The annual "Indicators of School Crime and Safety," released earlier this month, shows that most types of school crime dropped between 1995 and 2001, with the proportion of students saying they were victims of crimes dropping from 10 percent to six percent. Indeed, between 1993 and 2001, the percentage of high school students who reported being in a fight declined from 16 percent to 13 percent and students who reported carrying a weapon during the previous 30 days dropped from 12 percent to six percent. Moreover, students who reported street gangs in their school fell by nearly one-third (from 29 percent in 1995 to 20 percent in 2001) and fewer students said drugs were available on campus (from 32 percent in 1995 to 29 percent in 2001). However, in 2001, eight percent of students reported being bullied at school during the last six months, up from five percent in 1999, and from 1996 to 2000 teachers reported being victims of 1.6 million crimes at school, including 590,000 violent crimes and one million thefts. For more information, please go to http://nces.ed.gov/pubs2003/schoolcrime/. (This publication is issued jointly by the Education Department's National Center for Education Statistics and the Justice Department's Bureau of Justice Statistics.)

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New Assistant Secretary
President Bush intends to nominate Karen Johnson to be Assistant Secretary for Legislation and Congressional Affairs. Johnson currently serves as Vice President of Social Marketing and Public Affairs for Porter Novelli, where she provides strategic communications and public affairs counsel for a variety of clients. Prior to joining Porter Novelli, she was a fellow at the University of Pennsylvania's Annenberg School for Communications. As assistant secretary, she will serve as principal advisor to the Secretary on education and various other legislative matters before the Congress and as the Department's liaison in responding to the needs of Capitol Hill. For more information, please go to http://www.ed.gov/PressReleases/11-2002/11082002.html.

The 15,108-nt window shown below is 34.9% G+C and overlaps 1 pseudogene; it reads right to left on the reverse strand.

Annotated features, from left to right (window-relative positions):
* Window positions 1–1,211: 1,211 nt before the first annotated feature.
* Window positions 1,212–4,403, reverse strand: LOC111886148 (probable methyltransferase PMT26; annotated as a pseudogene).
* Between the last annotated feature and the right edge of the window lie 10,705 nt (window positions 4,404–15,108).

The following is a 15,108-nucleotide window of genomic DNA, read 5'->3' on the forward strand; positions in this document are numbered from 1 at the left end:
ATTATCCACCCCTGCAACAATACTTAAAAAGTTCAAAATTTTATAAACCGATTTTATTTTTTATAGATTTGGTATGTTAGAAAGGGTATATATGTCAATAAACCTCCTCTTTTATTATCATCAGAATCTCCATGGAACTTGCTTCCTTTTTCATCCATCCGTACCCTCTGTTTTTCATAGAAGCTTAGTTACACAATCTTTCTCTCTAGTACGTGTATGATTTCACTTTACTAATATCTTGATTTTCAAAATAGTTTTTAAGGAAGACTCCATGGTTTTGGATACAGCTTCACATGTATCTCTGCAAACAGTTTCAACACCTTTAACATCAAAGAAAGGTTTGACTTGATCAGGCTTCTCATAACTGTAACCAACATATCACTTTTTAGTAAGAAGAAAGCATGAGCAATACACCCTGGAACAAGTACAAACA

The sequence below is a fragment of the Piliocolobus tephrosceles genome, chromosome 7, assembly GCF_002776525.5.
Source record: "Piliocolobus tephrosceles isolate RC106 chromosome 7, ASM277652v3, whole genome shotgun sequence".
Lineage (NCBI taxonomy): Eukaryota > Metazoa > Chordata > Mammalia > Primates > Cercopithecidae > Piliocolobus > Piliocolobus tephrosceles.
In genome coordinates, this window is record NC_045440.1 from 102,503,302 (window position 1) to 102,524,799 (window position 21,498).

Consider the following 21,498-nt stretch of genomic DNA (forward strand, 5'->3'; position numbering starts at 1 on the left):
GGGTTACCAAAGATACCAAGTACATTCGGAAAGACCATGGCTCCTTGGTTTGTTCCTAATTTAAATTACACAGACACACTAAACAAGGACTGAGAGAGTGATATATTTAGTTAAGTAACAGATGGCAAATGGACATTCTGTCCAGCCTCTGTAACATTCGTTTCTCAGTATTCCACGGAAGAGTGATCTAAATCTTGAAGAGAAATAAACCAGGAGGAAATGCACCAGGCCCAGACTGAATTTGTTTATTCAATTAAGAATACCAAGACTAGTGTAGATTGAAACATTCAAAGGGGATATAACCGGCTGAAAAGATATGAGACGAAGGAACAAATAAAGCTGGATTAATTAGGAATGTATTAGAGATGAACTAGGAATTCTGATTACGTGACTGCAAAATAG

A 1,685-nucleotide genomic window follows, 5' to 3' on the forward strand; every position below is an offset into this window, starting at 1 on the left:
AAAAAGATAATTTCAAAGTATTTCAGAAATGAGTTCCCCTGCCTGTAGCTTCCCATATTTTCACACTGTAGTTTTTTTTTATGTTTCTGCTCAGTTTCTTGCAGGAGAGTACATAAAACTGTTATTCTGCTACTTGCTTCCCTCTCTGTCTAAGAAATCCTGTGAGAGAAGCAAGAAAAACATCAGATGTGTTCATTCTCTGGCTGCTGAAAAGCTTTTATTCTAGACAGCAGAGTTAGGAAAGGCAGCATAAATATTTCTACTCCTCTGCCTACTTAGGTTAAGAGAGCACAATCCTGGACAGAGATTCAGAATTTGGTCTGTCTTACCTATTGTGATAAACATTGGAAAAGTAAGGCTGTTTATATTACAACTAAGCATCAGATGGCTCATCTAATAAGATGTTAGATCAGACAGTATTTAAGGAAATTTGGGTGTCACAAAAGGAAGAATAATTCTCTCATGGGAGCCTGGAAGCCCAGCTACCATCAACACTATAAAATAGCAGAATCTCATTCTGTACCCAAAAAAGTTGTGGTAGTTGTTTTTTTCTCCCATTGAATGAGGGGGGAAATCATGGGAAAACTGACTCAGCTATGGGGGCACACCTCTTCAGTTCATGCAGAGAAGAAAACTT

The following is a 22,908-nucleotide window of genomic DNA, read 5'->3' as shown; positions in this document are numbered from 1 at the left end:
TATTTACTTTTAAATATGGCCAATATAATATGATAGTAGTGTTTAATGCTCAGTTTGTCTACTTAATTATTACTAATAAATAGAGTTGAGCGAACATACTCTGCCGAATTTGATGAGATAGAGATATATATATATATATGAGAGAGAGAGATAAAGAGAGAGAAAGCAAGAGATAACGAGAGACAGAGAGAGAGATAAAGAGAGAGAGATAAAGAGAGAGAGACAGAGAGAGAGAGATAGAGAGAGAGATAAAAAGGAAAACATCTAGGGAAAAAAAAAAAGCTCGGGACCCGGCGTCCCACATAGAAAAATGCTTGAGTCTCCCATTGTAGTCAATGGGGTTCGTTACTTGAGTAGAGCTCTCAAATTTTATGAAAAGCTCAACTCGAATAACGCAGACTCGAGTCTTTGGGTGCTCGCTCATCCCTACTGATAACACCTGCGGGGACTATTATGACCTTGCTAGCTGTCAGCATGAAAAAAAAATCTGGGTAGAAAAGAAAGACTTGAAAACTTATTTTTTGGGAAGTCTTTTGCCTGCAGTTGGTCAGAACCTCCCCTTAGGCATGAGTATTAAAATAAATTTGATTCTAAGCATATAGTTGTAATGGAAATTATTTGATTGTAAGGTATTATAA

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Challenging Preconceptions
Survey results from the Minority Student Achievement Network, a 15-member consortium of suburban school districts studying ways to address the achievement gap, reveal little racial difference in students' desire to excel in school. Consider: despite the common belief that African-American and Hispanic students have an "anti-school" orientation, those students were more likely than white or Asian students to report that their friends think it is "very important" to "study hard and get good grades." Likewise, the number of students who reported that "my friends make fun of people who try to do really well in school" was comparatively low across all racial groups. Also:

  • Students' answers to what motivated them to "work really hard" differed considerably along racial lines. White students were almost twice as likely to cite "teacher demands" as African-American students (16 percent of African-Americans, 19 percent of Hispanics, 20 percent of Asians, and 29 percent of whites), whereas African-Americans students were the most likely to report that they respond best to "teacher encouragement" (47 percent of African-Americans, 41 percent of Hispanics, and 32 percent of whites). According to Allan Alson, network founder and superintendent of Evanston Township, Illinois, High School District #202, this means that more professional development is needed to help educators understand how students respond to their teaching strategies and use that knowledge to improve student achievement.

  • Parents play a critical role in motivating student achievement. When asked why they "worked hard," 60 percent of each student group reported they do so "to please or impress parents." Over 80 percent of each student group noted that their parents do pay attention to their grades.